The identification and acceptance of predetermined roles, within a strict framework of interactions is what is limiting. A lot of freedom to act and interact outside of digital data frameworks is lost that way. When citizens are reduced to users. Active users who agree to produce and volunteer data for system management. Users are managed. Citizens are not. At least should not be.
Energy production tools are changing the relationship between citizens and city services. Citizens are increasingly becoming providers of city services and not only users. They become prosumers – another status grounded on the status of user, and of consumption. Any roles and responsibilities for prosumers for example, are defined narrowly within the realms of energy production and consumption; while citizens and citizenship become “translated” through the lens of our digital footprints and bodies. Digital profiles, data subjects, avatars, barcodes, and passwords speak of a body that is mainly constituted by information.
Within the urban nexus of intelligent infrastructures we all exist as long as we are part of a continuous processes of producing, coding, decoding, and recoding data. This happens somewhat at the expense of a physical body, which has strong links to the environment, and of another nexus which exist outside of or on the periphery of digital data.
Practices of digital citizenship and management of users lead to the reproduction of disparities within cities. This happens where certain nexus practices and actors remain hidden, and where rights and privileges are disassembled within the urban nexus. Data generation and legitimacy become more intimately intertwined, not only in our daily lives but also in the way we study the urban nexus. How we study the nexus through urban research: urban observatories, urban labs and operating systems, has a huge impact on how we see the urban nexus, and what we see as the urban nexus.
On one hand when interpreted through the lens of urban ‘smartness’, sustainable and inclusive infrastructure within cities is understood as multiple, deeper and/or thicker connectivity and efficiency enabled through the flow of data and technology. However, is this logic of smart urban infrastructure emerging at the expense of the `modern infrastructural ideal’ based on universality of services and ubiquity of access (Graham and Marvin, 2001)? Real time data only empowers those who can access it and work with it, while many vulnerable groups may find themselves even further from intelligent urban spaces and services.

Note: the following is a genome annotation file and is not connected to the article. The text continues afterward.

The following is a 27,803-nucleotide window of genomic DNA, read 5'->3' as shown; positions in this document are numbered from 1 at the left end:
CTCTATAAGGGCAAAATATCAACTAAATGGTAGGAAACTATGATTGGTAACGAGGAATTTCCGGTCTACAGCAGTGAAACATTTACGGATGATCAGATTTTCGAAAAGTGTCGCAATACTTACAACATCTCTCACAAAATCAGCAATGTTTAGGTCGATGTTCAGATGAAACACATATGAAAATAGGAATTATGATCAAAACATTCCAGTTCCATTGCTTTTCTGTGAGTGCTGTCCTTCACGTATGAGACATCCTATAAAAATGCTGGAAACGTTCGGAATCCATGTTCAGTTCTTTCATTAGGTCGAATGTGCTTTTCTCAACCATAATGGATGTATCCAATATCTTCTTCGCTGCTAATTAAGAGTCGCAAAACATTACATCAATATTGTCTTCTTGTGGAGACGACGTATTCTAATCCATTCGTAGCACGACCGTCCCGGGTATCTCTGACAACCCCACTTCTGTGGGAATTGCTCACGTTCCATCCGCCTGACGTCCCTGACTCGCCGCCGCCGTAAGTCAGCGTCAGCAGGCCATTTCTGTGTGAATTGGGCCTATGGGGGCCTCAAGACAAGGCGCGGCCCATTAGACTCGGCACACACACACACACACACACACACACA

Infrastructure is geared toward understanding access in terms of points of access rather than values from infrastructure services. Values that go beyond thinking in terms of infrastructure integration and efficiency, underpinned by cost-benefit analysis. But in terms of infrastructure as an agent of change, bringing in values like equity, sustainability and democracy. Values mandated through the status of citizenship, the right to shape urban nexus practices so that they serve the people living in cities. Not the value of inclusion in an integrated operating system.
The distinctions between citizens and users is as important as ever. Because the rights of users are conditioned on payment for services, on usefulness of data. While the rights of citizens are not conditioned by a cost-benefit analysis, but run deeper and are much broader. At least should run deeper than that. Citizen is an equalising word. It carries with it the activism of Aristotle’s definition – a citizen is one who rules and is ruled in turn. There are certain privileges implied by the concept of citizenship, which are irrelevant of race, gender, class, age and ability, especially ability to pay. Let’s not forget that citizenship is an act of participation. And participation is a right.
Granting each individual the same formal rights is understood to promote equality through making a person’s political and economic power irrelevant to rights claims. If we, as citizens can rule, how do we rule through data production? How do we rule operating systems? And how are we being rules through our data consumption?
Image credit, with many thanks to Nathan Oxley at the STEPS centre.